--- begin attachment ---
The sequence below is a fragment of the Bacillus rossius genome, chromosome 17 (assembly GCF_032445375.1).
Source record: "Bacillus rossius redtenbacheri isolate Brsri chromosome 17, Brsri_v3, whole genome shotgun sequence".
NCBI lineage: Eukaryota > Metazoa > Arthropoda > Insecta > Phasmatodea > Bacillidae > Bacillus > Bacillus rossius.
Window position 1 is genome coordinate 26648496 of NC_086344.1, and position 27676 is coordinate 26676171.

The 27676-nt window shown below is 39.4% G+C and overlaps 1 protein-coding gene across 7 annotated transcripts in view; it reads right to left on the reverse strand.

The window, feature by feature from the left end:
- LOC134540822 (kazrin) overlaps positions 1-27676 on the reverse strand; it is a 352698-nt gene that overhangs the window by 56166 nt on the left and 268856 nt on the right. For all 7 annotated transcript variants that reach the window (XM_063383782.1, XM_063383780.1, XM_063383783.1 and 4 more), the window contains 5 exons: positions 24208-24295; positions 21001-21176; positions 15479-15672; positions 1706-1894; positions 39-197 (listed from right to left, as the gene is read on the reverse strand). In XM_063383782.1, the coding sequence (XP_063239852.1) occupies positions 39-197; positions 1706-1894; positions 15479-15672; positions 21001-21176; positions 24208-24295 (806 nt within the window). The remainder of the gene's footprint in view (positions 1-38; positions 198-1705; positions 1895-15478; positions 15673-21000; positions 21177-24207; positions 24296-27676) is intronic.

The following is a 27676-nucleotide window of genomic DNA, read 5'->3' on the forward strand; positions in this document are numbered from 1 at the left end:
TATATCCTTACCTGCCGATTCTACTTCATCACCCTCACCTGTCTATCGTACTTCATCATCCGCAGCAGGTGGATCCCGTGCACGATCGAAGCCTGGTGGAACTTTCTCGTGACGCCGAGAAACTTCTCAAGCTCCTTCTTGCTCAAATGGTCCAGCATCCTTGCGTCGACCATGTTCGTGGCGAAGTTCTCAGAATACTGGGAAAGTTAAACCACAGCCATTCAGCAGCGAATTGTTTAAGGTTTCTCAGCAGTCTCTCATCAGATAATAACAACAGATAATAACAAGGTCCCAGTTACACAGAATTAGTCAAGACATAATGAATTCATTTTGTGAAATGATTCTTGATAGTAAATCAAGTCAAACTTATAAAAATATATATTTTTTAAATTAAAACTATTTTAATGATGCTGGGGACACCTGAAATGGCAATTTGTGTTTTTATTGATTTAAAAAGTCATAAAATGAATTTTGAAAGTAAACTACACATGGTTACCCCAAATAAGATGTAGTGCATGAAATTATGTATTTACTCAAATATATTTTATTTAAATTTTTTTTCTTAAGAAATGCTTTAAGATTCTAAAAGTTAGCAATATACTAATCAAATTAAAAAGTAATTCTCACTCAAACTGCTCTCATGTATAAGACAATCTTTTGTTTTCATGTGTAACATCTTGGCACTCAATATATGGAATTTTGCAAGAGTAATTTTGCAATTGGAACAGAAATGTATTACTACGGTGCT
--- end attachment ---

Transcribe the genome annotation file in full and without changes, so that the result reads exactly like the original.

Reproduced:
The sequence below is a fragment of the Bacillus rossius genome, chromosome 17 (assembly GCF_032445375.1).
Source record: "Bacillus rossius redtenbacheri isolate Brsri chromosome 17, Brsri_v3, whole genome shotgun sequence".
NCBI lineage: Eukaryota > Metazoa > Arthropoda > Insecta > Phasmatodea > Bacillidae > Bacillus > Bacillus rossius.
Window position 1 is genome coordinate 26648496 of NC_086344.1, and position 27676 is coordinate 26676171.

The 27676-nt window shown below is 39.4% G+C and overlaps 1 protein-coding gene across 7 annotated transcripts in view; it reads right to left on the reverse strand.

The window, feature by feature from the left end:
- LOC134540822 (kazrin) overlaps positions 1-27676 on the reverse strand; it is a 352698-nt gene that overhangs the window by 56166 nt on the left and 268856 nt on the right. For all 7 annotated transcript variants that reach the window (XM_063383782.1, XM_063383780.1, XM_063383783.1 and 4 more), the window contains 5 exons: positions 24208-24295; positions 21001-21176; positions 15479-15672; positions 1706-1894; positions 39-197 (listed from right to left, as the gene is read on the reverse strand). In XM_063383782.1, the coding sequence (XP_063239852.1) occupies positions 39-197; positions 1706-1894; positions 15479-15672; positions 21001-21176; positions 24208-24295 (806 nt within the window). The remainder of the gene's footprint in view (positions 1-38; positions 198-1705; positions 1895-15478; positions 15673-21000; positions 21177-24207; positions 24296-27676) is intronic.

The following is a 27676-nucleotide window of genomic DNA, read 5'->3' on the forward strand; positions in this document are numbered from 1 at the left end:
TATATCCTTACCTGCCGATTCTACTTCATCACCCTCACCTGTCTATCGTACTTCATCATCCGCAGCAGGTGGATCCCGTGCACGATCGAAGCCTGGTGGAACTTTCTCGTGACGCCGAGAAACTTCTCAAGCTCCTTCTTGCTCAAATGGTCCAGCATCCTTGCGTCGACCATGTTCGTGGCGAAGTTCTCAGAATACTGGGAAAGTTAAACCACAGCCATTCAGCAGCGAATTGTTTAAGGTTTCTCAGCAGTCTCTCATCAGATAATAACAACAGATAATAACAAGGTCCCAGTTACACAGAATTAGTCAAGACATAATGAATTCATTTTGTGAAATGATTCTTGATAGTAAATCAAGTCAAACTTATAAAAATATATATTTTTTAAATTAAAACTATTTTAATGATGCTGGGGACACCTGAAATGGCAATTTGTGTTTTTATTGATTTAAAAAGTCATAAAATGAATTTTGAAAGTAAACTACACATGGTTACCCCAAATAAGATGTAGTGCATGAAATTATGTATTTACTCAAATATATTTTATTTAAATTTTTTTTCTTAAGAAATGCTTTAAGATTCTAAAAGTTAGCAATATACTAATCAAATTAAAAAGTAATTCTCACTCAAACTGCTCTCATGTATAAGACAATCTTTTGTTTTCATGTGTAACATCTTGGCACTCAATATATGGAATTTTGCAAGAGTAATTTTGCAATTGGAACAGAAATGTATTACTACGGTGCT